We are a group of researchers from Duke University that are studying the social construct and patterns of behavior surrounding subsistence fishing, or “fishing for food,” around infrastructure in Carteret County, North Carolina.
Presently, the importance and prevalence of subsistence fisheries in the area is not understood as these practices are difficult to observe and track aside from records of recreational fishing licenses. Fishing for food can be central to culture and family life, household economies, and food security. This project specifically aims to explore the role that subsistence fishing assumes in supporting livelihoods, economies, social ties, and culture in Carteret County.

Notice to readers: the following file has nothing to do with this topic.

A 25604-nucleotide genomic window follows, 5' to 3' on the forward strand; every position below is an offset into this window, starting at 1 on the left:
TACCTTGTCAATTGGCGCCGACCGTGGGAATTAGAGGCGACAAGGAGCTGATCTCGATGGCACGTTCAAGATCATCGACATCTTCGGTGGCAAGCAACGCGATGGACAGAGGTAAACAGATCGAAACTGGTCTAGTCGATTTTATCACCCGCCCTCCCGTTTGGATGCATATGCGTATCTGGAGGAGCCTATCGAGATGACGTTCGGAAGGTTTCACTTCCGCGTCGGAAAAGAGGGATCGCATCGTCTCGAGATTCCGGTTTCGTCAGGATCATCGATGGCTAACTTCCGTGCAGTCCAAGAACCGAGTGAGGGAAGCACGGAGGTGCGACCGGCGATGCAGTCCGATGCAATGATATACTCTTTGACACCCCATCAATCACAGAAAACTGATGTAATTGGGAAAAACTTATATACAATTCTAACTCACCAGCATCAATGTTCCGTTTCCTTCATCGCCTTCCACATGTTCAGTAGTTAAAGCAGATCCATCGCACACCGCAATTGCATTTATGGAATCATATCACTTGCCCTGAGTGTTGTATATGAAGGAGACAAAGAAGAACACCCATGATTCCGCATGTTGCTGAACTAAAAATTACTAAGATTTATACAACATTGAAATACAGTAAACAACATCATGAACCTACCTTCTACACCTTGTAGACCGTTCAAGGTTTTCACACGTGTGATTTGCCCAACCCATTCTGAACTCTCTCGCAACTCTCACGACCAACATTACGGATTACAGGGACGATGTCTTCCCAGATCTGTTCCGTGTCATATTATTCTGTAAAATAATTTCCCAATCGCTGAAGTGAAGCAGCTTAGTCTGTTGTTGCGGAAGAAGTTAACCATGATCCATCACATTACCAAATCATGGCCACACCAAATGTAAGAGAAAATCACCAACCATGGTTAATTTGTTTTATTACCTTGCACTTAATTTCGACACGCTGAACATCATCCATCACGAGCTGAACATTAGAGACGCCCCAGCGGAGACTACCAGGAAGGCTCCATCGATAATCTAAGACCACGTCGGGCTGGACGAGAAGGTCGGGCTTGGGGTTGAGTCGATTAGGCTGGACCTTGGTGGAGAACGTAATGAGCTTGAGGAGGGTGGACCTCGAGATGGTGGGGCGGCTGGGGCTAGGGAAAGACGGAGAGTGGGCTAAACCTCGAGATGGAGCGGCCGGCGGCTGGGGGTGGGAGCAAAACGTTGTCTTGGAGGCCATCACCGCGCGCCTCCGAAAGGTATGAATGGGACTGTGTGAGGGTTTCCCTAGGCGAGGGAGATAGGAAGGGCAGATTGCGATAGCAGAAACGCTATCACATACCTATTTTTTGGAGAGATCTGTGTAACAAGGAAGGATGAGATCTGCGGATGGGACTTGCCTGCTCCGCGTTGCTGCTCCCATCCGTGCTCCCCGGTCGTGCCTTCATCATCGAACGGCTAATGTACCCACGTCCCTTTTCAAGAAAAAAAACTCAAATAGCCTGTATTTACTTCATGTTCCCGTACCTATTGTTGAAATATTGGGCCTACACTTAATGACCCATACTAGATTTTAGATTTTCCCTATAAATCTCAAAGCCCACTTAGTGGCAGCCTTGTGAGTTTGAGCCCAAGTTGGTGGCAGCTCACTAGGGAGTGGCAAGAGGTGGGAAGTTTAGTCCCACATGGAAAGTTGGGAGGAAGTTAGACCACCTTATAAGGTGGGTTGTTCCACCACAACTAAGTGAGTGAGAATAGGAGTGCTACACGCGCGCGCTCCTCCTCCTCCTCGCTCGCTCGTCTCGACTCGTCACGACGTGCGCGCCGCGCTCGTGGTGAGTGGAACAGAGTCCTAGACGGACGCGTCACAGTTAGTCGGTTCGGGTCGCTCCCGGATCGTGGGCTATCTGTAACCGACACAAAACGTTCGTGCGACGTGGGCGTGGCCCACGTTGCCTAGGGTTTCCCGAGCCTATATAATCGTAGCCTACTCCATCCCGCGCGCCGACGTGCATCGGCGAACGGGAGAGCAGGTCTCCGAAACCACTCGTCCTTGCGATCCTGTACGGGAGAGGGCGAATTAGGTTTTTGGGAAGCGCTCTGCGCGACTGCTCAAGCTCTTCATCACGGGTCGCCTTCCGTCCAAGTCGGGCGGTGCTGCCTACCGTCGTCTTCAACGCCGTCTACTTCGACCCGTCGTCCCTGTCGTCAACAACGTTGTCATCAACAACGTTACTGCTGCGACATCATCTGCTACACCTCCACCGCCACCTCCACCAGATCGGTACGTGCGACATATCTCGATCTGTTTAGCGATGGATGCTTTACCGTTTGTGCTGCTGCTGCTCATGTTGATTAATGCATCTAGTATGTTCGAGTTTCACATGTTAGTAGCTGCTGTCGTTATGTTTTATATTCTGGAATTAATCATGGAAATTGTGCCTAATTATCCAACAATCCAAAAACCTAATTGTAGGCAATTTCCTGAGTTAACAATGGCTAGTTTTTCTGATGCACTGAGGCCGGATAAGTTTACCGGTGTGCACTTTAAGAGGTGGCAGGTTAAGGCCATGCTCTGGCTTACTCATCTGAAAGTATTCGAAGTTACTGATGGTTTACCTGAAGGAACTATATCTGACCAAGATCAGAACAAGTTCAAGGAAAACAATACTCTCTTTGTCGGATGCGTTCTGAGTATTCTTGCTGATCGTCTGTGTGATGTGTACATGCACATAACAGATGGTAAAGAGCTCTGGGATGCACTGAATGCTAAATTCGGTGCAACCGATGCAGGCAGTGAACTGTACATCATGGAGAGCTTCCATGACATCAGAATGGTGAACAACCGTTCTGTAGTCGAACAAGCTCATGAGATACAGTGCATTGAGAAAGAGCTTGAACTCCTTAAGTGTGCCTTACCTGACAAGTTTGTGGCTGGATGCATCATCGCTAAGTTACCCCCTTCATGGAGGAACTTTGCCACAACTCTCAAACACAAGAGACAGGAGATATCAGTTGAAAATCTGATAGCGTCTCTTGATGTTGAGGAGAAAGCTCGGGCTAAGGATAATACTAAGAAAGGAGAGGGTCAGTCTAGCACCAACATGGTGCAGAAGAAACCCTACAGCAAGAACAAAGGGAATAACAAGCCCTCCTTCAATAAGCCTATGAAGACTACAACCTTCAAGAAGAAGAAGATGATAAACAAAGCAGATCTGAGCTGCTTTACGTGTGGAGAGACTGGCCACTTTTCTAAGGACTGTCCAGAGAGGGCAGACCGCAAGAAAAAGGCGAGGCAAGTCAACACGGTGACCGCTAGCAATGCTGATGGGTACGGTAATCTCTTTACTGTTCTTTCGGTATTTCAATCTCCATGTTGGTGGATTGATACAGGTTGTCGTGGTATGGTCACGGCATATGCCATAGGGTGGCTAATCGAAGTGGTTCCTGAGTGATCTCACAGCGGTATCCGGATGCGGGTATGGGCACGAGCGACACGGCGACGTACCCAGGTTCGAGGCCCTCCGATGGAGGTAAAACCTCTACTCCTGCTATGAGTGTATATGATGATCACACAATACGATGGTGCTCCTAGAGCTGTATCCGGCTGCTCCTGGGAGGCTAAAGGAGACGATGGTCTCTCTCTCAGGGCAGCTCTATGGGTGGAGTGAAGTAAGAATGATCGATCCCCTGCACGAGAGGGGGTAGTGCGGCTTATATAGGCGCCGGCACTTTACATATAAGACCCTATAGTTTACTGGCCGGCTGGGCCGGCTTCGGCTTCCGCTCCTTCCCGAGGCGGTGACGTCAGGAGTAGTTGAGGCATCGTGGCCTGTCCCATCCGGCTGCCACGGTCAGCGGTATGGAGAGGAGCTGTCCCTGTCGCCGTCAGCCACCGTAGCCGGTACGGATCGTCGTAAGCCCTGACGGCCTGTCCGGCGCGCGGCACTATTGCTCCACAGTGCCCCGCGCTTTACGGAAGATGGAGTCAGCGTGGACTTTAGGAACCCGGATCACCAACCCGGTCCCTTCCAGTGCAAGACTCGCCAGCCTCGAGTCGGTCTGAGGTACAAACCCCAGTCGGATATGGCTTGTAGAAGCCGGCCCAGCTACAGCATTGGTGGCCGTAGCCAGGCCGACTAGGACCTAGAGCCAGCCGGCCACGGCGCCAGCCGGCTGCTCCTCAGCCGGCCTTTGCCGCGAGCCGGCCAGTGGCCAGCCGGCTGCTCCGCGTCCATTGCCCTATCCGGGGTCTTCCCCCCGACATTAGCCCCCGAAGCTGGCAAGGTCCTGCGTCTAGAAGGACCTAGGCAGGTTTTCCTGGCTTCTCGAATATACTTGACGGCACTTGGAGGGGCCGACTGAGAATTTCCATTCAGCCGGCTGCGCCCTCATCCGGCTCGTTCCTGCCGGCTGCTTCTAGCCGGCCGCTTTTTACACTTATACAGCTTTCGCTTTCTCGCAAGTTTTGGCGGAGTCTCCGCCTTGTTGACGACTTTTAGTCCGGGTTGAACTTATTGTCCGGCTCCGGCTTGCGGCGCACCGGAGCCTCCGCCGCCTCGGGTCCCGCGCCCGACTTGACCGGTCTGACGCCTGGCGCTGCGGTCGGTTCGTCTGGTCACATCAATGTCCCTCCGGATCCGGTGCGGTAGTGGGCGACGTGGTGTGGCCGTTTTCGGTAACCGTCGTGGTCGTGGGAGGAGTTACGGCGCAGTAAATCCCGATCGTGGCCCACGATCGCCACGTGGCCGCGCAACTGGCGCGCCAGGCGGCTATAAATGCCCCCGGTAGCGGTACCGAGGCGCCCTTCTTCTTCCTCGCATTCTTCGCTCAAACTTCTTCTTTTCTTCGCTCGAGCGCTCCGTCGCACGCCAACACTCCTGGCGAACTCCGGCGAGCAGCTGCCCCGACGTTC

This research will be centered around infrastructure and the subsistence fishing that occurs on piers and bridges. This project will also entail an examination of any potential impacts and perceptions of pollution and toxicity on fish and water quality in the selected study sites. In addition, it will examine how subsistence fishing behaviors and their social, economic, and cultural contributions, including the maintenance of social networks, differ along racial dimensions.